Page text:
Nursing home seminar outlines asset protection
Published 9:45 am Friday, June 5, 2009
IRONTON — The decision to assist or place a parent into a long-term nursing home is considered one of the most difficult choices a person will make in their lives.
Just as difficult though is protecting the hard-earned assets mom and dad have accumulated along the way, now vulnerable since the parent is a nursing home patient.
Many of those apprehensions and questions were answered Thursday during a pair of free seminars given to parents and children in dealing with how to protect family assets from a long-term nursing home stay.
Moderated by attorneys John Haas of Portsmouth and Trey Peterson of Steubenville, the hour long seminar at the Ironton Elks Lodge #177, taught the inside secrets of estate planning and how to prepare ahead of time should a loved one need the medical care services of a nursing home.
With an average nursing home stay at two-and-a-half years and an average monthly cost of $5,247, Hass and Peterson took those in attendance on a step-by-step PowerPoint tutorial explaining how to qualify for Medicaid without having a parent’s assets drained and being broke.
“The reality of long-term nursing home care has become a bigger and bigger issue with each passing year,” Peterson started his presentation off with. “However it is never too late to plan.”
Haas and Peterson divided the seminar into two separate clinics: pre-crisis planning and crisis planning.
According to Peterson, pre-crisis planning is any type of estate planning when neither loved one is in or on the verge of being admitted into any type of long term health care. Crisis planning is handling an estate after either or both parents have been admitted and no pre-crisis planning was done.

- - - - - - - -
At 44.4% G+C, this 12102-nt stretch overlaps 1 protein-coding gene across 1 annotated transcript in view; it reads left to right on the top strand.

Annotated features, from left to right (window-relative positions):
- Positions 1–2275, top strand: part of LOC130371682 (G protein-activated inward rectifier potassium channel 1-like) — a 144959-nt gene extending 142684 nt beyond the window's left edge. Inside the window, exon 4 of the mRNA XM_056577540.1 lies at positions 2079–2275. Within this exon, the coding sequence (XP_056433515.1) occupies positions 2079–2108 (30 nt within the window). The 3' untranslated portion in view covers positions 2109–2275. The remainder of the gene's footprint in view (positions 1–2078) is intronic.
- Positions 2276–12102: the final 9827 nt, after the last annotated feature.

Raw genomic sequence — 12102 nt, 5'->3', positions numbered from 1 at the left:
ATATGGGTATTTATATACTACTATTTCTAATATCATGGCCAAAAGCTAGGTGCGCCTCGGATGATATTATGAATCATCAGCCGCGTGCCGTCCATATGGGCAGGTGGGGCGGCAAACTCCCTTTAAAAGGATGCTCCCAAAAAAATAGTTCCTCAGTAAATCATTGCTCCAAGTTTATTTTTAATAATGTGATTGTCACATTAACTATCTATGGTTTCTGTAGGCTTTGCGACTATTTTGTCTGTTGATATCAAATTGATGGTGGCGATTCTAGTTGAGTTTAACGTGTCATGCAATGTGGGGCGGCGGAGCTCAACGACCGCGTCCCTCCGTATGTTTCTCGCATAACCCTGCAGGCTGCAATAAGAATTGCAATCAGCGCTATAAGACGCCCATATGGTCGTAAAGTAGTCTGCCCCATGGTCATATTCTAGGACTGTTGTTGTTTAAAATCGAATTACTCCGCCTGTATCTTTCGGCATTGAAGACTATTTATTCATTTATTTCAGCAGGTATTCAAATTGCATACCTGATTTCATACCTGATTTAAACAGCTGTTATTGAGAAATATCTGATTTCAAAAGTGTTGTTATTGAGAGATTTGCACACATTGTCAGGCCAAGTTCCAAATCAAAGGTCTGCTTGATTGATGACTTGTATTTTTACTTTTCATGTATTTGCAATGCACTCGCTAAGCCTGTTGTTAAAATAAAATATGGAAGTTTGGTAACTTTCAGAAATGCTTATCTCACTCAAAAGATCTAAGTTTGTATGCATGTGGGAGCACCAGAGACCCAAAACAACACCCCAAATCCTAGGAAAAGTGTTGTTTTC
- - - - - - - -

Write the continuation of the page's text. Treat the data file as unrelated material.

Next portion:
In discussing pre-crisis planning, Peterson gave examples in protecting assets that have been accumulated through the years such as the home, checking and savings accounts, certificates of deposit, stocks and bonds, annuities and individual retirement accounts.
Besides private pay, Peterson explained the procedures of “gifting” accumulated assets in the form of an irrevocable trust to a child or relative and the benefits of obtaining long-term care insurance.
An irrevocable trust is a trust in which the grantor, in this case the parent, gives up any and all rights of an asset where the benefactor, the child or relative, is responsible for the taxes incurred if the trust is disbursed.
In order for assets to be exempt from a possible Medicaid claim, Ohio law states the gift is mandated under a five-year look/back period.
Peterson also stressed the importance of getting a Power of Attorney settled within a family along with the importance of wills and avoiding probate.
In the crisis portion of the presentation, Peterson outlined a step-by-step procedure and recommendation that minimizes any type of possible spend down to the required $1,500 in assets Medicaid mandates before the shared federal and state program picks up payments and starts its reimbursements back to the nursing home facility.
Peterson also gave tips on how to title a home so a family doesn’t lose it to the state, how to make transfers to family members that would not disqualify a parent from Medicaid, how annuities make assets disappear and tricks on how to spend down correctly.
And despite all the tips and “tricks of the trade,” Peterson saved his best advice for last.
“If you do nothing, you are just going to end up spending it,” Peterson said in closing when describing the many cases he sees when no planning ever takes place. “That scenario will have a devastating effect on a parent’s legacy.”